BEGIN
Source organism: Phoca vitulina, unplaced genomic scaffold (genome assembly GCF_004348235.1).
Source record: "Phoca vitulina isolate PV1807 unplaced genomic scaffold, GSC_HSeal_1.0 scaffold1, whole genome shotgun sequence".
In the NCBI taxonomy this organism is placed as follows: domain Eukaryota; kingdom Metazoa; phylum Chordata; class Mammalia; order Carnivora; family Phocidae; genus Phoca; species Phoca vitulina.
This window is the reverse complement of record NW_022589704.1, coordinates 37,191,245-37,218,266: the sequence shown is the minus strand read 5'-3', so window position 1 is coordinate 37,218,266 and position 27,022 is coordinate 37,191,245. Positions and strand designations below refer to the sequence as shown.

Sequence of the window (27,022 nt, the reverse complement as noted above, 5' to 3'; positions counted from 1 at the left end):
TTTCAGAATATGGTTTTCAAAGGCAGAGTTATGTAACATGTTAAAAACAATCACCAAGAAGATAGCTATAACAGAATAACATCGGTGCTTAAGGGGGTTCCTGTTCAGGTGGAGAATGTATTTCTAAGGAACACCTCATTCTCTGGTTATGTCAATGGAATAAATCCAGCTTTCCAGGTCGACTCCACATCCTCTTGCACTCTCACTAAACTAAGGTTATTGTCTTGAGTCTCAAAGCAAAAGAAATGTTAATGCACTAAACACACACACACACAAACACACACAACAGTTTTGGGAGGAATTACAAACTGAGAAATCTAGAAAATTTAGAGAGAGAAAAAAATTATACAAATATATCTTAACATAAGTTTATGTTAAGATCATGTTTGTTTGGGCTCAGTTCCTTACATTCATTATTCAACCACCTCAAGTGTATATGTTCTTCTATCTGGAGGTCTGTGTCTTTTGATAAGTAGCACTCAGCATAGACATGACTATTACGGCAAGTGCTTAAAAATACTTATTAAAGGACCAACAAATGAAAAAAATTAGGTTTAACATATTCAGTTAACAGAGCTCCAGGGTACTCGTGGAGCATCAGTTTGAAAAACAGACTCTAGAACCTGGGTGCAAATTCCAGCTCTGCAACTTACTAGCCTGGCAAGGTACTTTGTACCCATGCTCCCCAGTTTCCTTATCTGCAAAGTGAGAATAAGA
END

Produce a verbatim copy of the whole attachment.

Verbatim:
Source organism: Phoca vitulina, unplaced genomic scaffold (genome assembly GCF_004348235.1).
Source record: "Phoca vitulina isolate PV1807 unplaced genomic scaffold, GSC_HSeal_1.0 scaffold1, whole genome shotgun sequence".
In the NCBI taxonomy this organism is placed as follows: domain Eukaryota; kingdom Metazoa; phylum Chordata; class Mammalia; order Carnivora; family Phocidae; genus Phoca; species Phoca vitulina.
This window is the reverse complement of record NW_022589704.1, coordinates 37,191,245-37,218,266: the sequence shown is the minus strand read 5'-3', so window position 1 is coordinate 37,218,266 and position 27,022 is coordinate 37,191,245. Positions and strand designations below refer to the sequence as shown.

Sequence of the window (27,022 nt, the reverse complement as noted above, 5' to 3'; positions counted from 1 at the left end):
TTTCAGAATATGGTTTTCAAAGGCAGAGTTATGTAACATGTTAAAAACAATCACCAAGAAGATAGCTATAACAGAATAACATCGGTGCTTAAGGGGGTTCCTGTTCAGGTGGAGAATGTATTTCTAAGGAACACCTCATTCTCTGGTTATGTCAATGGAATAAATCCAGCTTTCCAGGTCGACTCCACATCCTCTTGCACTCTCACTAAACTAAGGTTATTGTCTTGAGTCTCAAAGCAAAAGAAATGTTAATGCACTAAACACACACACACACAAACACACACAACAGTTTTGGGAGGAATTACAAACTGAGAAATCTAGAAAATTTAGAGAGAGAAAAAAATTATACAAATATATCTTAACATAAGTTTATGTTAAGATCATGTTTGTTTGGGCTCAGTTCCTTACATTCATTATTCAACCACCTCAAGTGTATATGTTCTTCTATCTGGAGGTCTGTGTCTTTTGATAAGTAGCACTCAGCATAGACATGACTATTACGGCAAGTGCTTAAAAATACTTATTAAAGGACCAACAAATGAAAAAAATTAGGTTTAACATATTCAGTTAACAGAGCTCCAGGGTACTCGTGGAGCATCAGTTTGAAAAACAGACTCTAGAACCTGGGTGCAAATTCCAGCTCTGCAACTTACTAGCCTGGCAAGGTACTTTGTACCCATGCTCCCCAGTTTCCTTATCTGCAAAGTGAGAATAAGA